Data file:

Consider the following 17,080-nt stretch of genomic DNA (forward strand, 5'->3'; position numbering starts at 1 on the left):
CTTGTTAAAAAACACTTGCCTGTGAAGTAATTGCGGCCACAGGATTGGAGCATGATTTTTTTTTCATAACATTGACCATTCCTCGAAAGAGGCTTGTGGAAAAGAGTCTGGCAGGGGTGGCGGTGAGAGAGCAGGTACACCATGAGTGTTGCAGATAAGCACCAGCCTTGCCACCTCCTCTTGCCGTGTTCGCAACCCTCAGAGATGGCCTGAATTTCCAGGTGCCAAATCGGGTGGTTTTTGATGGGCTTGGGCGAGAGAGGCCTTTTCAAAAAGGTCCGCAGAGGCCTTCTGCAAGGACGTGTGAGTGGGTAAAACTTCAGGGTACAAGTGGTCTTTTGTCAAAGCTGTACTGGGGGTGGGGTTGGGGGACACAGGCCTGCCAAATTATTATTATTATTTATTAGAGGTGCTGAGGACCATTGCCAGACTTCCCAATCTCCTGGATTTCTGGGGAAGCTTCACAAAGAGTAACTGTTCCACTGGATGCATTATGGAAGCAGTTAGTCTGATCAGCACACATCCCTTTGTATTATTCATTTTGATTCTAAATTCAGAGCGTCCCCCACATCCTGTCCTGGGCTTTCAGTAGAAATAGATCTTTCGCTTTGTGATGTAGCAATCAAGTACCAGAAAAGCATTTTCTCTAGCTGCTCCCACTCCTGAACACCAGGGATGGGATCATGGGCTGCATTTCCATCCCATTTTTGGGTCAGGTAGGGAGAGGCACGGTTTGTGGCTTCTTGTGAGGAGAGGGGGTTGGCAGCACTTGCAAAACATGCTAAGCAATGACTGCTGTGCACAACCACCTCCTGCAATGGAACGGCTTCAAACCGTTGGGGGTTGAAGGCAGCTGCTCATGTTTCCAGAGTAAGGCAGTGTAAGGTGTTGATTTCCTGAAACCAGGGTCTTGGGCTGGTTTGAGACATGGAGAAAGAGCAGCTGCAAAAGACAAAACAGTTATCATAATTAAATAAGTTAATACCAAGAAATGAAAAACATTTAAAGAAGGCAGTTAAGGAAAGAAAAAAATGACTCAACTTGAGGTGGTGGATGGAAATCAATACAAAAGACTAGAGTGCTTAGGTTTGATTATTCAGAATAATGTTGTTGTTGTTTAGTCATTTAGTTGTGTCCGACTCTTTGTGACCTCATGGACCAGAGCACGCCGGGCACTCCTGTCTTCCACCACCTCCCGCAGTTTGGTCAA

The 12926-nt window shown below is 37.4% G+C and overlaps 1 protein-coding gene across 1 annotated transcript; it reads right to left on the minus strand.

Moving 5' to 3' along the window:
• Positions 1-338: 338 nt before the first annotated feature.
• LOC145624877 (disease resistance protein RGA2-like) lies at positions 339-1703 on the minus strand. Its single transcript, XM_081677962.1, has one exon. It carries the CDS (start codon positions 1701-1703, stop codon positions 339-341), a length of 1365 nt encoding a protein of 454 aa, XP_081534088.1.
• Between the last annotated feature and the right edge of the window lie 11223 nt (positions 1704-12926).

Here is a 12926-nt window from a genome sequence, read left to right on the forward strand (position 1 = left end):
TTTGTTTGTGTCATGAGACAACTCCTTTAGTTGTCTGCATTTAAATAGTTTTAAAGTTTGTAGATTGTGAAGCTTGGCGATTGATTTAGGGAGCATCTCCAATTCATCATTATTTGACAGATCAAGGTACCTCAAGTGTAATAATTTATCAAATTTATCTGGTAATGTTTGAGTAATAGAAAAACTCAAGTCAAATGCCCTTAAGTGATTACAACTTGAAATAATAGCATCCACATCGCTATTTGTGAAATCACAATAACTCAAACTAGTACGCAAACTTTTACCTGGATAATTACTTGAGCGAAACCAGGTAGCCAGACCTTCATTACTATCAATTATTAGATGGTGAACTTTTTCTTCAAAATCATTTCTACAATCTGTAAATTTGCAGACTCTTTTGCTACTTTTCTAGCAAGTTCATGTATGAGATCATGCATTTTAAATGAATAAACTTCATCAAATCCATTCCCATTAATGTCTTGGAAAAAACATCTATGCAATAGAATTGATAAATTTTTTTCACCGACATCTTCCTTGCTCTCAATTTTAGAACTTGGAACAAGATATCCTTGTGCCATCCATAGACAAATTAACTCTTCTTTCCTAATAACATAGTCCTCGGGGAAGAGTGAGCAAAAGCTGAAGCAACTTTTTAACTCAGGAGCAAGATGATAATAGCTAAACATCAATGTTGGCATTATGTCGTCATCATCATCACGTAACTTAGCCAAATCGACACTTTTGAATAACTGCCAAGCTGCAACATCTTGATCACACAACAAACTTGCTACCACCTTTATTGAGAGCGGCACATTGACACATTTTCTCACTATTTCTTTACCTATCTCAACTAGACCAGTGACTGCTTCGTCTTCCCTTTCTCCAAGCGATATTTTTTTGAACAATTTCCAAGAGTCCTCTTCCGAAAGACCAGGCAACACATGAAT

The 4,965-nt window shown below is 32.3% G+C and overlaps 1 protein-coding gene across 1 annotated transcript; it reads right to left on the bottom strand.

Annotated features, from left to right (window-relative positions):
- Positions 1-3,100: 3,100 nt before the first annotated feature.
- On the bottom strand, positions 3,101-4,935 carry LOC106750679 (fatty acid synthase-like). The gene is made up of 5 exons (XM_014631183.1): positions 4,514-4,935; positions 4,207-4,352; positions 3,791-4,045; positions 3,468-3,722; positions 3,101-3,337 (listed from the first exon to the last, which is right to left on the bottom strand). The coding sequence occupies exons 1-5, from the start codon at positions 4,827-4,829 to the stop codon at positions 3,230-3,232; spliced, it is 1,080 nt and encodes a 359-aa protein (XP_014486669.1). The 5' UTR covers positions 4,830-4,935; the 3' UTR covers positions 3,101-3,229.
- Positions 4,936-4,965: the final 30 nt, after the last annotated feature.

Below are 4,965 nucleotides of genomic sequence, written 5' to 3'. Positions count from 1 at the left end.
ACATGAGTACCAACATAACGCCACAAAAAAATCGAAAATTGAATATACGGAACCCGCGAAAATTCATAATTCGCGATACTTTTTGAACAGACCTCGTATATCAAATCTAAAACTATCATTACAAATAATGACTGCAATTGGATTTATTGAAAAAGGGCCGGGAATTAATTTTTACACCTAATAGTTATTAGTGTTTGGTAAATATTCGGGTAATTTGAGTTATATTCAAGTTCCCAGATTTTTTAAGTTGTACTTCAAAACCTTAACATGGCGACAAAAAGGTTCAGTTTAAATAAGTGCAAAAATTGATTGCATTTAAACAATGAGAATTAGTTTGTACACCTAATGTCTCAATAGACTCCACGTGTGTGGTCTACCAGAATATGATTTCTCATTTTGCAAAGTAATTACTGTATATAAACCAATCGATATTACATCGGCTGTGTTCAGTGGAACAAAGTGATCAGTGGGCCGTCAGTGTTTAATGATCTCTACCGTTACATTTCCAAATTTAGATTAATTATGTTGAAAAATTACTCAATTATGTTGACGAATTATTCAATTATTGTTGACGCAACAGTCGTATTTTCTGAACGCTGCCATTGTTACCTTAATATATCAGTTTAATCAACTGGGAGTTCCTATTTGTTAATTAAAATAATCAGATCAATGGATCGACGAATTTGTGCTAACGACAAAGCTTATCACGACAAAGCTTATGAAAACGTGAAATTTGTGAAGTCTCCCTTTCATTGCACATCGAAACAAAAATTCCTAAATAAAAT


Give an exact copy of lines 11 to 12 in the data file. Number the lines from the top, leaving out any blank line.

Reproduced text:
Annotated features, from left to right (window-relative positions):
- Positions 1-3,100: 3,100 nt before the first annotated feature.